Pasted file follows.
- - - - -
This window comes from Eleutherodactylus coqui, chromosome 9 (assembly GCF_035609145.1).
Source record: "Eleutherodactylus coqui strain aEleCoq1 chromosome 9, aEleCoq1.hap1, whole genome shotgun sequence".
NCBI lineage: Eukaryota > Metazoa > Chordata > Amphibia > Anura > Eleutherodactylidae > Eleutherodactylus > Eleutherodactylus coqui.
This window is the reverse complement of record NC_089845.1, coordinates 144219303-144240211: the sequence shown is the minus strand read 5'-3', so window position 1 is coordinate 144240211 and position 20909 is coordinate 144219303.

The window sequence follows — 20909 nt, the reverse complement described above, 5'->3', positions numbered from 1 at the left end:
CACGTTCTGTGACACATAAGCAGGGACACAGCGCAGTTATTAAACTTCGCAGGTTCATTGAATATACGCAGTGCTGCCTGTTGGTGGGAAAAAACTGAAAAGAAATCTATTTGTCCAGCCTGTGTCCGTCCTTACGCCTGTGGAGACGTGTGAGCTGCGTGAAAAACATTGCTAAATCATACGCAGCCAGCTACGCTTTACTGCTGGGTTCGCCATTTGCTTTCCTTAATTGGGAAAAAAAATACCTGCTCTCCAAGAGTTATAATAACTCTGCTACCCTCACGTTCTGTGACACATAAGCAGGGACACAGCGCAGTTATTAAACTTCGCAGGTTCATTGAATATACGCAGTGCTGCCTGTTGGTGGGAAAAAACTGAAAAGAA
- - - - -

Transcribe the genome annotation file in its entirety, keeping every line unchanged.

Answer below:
This window comes from Eleutherodactylus coqui, chromosome 9 (assembly GCF_035609145.1).
Source record: "Eleutherodactylus coqui strain aEleCoq1 chromosome 9, aEleCoq1.hap1, whole genome shotgun sequence".
NCBI lineage: Eukaryota > Metazoa > Chordata > Amphibia > Anura > Eleutherodactylidae > Eleutherodactylus > Eleutherodactylus coqui.
This window is the reverse complement of record NC_089845.1, coordinates 144219303-144240211: the sequence shown is the minus strand read 5'-3', so window position 1 is coordinate 144240211 and position 20909 is coordinate 144219303.

The window sequence follows — 20909 nt, the reverse complement described above, 5'->3', positions numbered from 1 at the left end:
CACGTTCTGTGACACATAAGCAGGGACACAGCGCAGTTATTAAACTTCGCAGGTTCATTGAATATACGCAGTGCTGCCTGTTGGTGGGAAAAAACTGAAAAGAAATCTATTTGTCCAGCCTGTGTCCGTCCTTACGCCTGTGGAGACGTGTGAGCTGCGTGAAAAACATTGCTAAATCATACGCAGCCAGCTACGCTTTACTGCTGGGTTCGCCATTTGCTTTCCTTAATTGGGAAAAAAAATACCTGCTCTCCAAGAGTTATAATAACTCTGCTACCCTCACGTTCTGTGACACATAAGCAGGGACACAGCGCAGTTATTAAACTTCGCAGGTTCATTGAATATACGCAGTGCTGCCTGTTGGTGGGAAAAAACTGAAAAGAA